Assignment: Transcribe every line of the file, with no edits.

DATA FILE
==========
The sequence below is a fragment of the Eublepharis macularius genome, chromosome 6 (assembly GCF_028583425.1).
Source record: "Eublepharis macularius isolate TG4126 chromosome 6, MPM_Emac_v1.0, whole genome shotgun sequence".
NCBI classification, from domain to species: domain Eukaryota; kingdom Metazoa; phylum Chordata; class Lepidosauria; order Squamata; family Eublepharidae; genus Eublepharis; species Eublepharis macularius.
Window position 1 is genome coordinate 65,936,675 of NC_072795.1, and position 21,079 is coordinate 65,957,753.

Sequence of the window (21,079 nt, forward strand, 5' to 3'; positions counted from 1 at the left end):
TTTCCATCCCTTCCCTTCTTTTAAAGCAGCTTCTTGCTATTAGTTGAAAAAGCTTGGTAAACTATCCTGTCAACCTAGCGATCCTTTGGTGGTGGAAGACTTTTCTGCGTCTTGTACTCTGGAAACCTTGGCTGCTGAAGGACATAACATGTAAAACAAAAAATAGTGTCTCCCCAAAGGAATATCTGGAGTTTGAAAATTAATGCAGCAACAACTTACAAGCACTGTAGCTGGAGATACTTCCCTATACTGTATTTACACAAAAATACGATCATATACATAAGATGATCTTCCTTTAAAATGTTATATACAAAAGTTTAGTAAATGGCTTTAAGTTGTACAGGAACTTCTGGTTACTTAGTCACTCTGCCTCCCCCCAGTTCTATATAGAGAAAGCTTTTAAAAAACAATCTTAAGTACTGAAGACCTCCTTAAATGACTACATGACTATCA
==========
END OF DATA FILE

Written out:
The sequence below is a fragment of the Eublepharis macularius genome, chromosome 6 (assembly GCF_028583425.1).
Source record: "Eublepharis macularius isolate TG4126 chromosome 6, MPM_Emac_v1.0, whole genome shotgun sequence".
NCBI classification, from domain to species: domain Eukaryota; kingdom Metazoa; phylum Chordata; class Lepidosauria; order Squamata; family Eublepharidae; genus Eublepharis; species Eublepharis macularius.
Window position 1 is genome coordinate 65,936,675 of NC_072795.1, and position 21,079 is coordinate 65,957,753.

Sequence of the window (21,079 nt, forward strand, 5' to 3'; positions counted from 1 at the left end):
TTTCCATCCCTTCCCTTCTTTTAAAGCAGCTTCTTGCTATTAGTTGAAAAAGCTTGGTAAACTATCCTGTCAACCTAGCGATCCTTTGGTGGTGGAAGACTTTTCTGCGTCTTGTACTCTGGAAACCTTGGCTGCTGAAGGACATAACATGTAAAACAAAAAATAGTGTCTCCCCAAAGGAATATCTGGAGTTTGAAAATTAATGCAGCAACAACTTACAAGCACTGTAGCTGGAGATACTTCCCTATACTGTATTTACACAAAAATACGATCATATACATAAGATGATCTTCCTTTAAAATGTTATATACAAAAGTTTAGTAAATGGCTTTAAGTTGTACAGGAACTTCTGGTTACTTAGTCACTCTGCCTCCCCCCAGTTCTATATAGAGAAAGCTTTTAAAAAACAATCTTAAGTACTGAAGACCTCCTTAAATGACTACATGACTATCA